Antarctica is sending the equivalent of 9.8 quadrillion ice cubes into the oceans each year

The melting of the Antarctic ice sheet is happening far faster than anyone previously thought. New research suggests Antarctica is releasing enough ice each year to make 9.8 quadrillion one-inch ice cubs — and that's contributing to a major increase in sea levels. Meanwhile, the violence in Nigeria is getting worse and French Catholic leaders are looking for donors. That and more in today's Global Scan.

Global Scan

Brazil wins the title for most faked injuries in the World Cup

Updated

The drama has been intense on the field during the World Cup... and then there have been the games. The Wall Street Journal tallied up the theatrical moments of feigned injuries — and Brazil is the clear winner. At least in Brazil, women can attend the matches. Not so in Iran. And the US warns travelers away from visiting much of Africa, all in today's Global Scan.

Global Scan

So just where will the NSA stop?

A judge rules against the NSA's widespread surveillance, while Edward Snowden applauds and offers to help Brazil block NSA eavesdropping on its citizens. Also, an international spat begins when the US arrests an Indian diplomat for underpaying her housekeeper. And the Boston Globe finds mental illness may have played a role in the Boston Marathon bombing. All that and more, in today's Global Scan.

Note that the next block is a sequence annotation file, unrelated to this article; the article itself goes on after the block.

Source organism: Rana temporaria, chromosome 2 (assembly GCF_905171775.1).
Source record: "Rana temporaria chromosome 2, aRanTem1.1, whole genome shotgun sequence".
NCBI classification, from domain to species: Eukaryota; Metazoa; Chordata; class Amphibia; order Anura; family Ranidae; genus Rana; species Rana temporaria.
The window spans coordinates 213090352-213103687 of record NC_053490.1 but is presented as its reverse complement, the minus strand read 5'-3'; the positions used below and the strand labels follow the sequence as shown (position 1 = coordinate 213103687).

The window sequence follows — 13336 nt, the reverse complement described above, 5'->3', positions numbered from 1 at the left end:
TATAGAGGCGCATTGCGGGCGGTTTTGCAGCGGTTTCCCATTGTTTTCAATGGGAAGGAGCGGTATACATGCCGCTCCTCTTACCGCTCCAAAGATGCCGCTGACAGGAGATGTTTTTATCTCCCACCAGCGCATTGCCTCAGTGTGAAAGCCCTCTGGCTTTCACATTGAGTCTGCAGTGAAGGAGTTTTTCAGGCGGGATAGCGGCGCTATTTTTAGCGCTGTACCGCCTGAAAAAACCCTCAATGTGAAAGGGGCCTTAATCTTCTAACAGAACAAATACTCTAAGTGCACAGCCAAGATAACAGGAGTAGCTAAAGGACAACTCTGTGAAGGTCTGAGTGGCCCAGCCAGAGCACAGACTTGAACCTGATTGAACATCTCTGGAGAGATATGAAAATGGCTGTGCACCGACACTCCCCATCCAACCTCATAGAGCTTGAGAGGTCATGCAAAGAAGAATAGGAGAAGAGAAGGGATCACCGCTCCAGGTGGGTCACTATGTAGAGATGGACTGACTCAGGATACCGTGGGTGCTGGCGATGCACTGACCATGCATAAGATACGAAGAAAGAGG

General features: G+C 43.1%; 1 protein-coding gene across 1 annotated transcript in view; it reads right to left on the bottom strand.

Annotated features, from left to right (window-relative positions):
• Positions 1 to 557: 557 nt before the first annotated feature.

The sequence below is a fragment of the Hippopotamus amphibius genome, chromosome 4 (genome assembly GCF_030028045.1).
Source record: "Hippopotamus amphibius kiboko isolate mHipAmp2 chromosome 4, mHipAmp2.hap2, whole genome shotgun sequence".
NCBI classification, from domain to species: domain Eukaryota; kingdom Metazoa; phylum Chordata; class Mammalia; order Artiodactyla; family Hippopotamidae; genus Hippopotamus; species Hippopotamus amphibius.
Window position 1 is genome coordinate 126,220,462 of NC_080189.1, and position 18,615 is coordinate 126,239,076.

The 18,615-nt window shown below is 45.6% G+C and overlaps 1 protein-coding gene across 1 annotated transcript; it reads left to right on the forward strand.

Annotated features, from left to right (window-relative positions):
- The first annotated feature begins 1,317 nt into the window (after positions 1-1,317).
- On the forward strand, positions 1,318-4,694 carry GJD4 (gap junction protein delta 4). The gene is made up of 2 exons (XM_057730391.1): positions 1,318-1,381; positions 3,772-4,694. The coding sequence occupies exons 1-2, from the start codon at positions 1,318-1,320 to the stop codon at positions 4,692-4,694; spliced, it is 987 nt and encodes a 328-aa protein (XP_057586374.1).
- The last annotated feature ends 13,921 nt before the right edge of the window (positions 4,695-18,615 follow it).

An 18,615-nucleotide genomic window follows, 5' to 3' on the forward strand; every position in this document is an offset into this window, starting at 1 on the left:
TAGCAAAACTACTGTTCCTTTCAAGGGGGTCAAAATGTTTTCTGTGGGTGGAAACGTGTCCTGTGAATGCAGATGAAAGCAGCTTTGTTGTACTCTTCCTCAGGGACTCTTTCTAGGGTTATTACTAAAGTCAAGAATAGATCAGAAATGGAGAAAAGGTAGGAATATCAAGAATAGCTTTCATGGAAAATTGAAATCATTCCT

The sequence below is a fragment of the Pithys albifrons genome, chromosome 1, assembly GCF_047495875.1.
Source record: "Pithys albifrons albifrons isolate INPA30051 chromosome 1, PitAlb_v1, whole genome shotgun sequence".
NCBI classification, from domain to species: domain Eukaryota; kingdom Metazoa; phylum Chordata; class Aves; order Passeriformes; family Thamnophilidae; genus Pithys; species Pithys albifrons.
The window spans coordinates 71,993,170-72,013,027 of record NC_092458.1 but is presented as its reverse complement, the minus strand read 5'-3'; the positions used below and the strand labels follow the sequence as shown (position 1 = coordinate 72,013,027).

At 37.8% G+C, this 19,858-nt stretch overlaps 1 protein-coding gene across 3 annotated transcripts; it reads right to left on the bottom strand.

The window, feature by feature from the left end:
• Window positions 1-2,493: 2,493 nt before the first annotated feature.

Global Scan

When it comes to spying, everyone is in everyone else's business

The NSA ha ignited a firestorm over its extensive spying on friends and allies alike, but it's clear the US is far from alone. Also, a new study finds billions of planets in the Milky Way that might be like Earth, and a former US president says he almost punched out a foreign leader. All this and more, in today's Global Scan.

Global Scan

Welcome to Sochi?

The winter Olympics in Sochi are just three weeks away, and things are starting to fall into place — including a host of new events. Plus a new beer made from whale meal in Iceland and a bet that cost two men an ear in Siberia in today's Global Scan.

Global Scan

Iranian culture? Which one?

Iran's been in the spotlight because of the agreement reached on its nuclear program. In Iran, the reaction has been positive, no matter which side of the country's culture people sit on. Plus, an independent Scotland? Scots will be voting and the campaign is on. That and more, in today's Global Scan.

Global Scan

'We'll be home for Christmas' may be a reality for Pussy Riot and the Arctic 30

Russia's President Vladimir Putin seems to have once again pulled off a PR "master stroke" by having a routine amnesty law expanded to free two groups at the center of global human rights protests, just before the Sochi Olympics. The world's youngest nation, South Sudan, is suffering from renewed ethic violence. And the illegal practice of shark finning —stripping sharks of their fins — proves hard to end in Costa Rica. All that and more, in today's Global Scan.

Global Scan

Avian flu kills a Canadian, and more in today's global scan

Canada is dealing with its first death from H5N1, known as avian flu. The victim recently returned from Beijing, where officials say she contracted the disease. Meanwhile, '12 Years A Slave' is expected to take home awards this season, though it's a story that was almost lost to history. And police in the UK who carry guns will now have to wear body cameras. All in today's Global Scan.

Global Scan

In Ukraine, telling the sides apart isn't always easy

Ukraine continues to try and find a way out of its political confrontation, but on Friday, police blundered into more trouble. They attacked a bus full of pro-government activists, mistaking them for the anti-government kind. Plus, an historic fireplace was discovered in Israel and, in the Pacific, a man comes ashore after spending, he says, 16 months at sea, in today's Global Scan.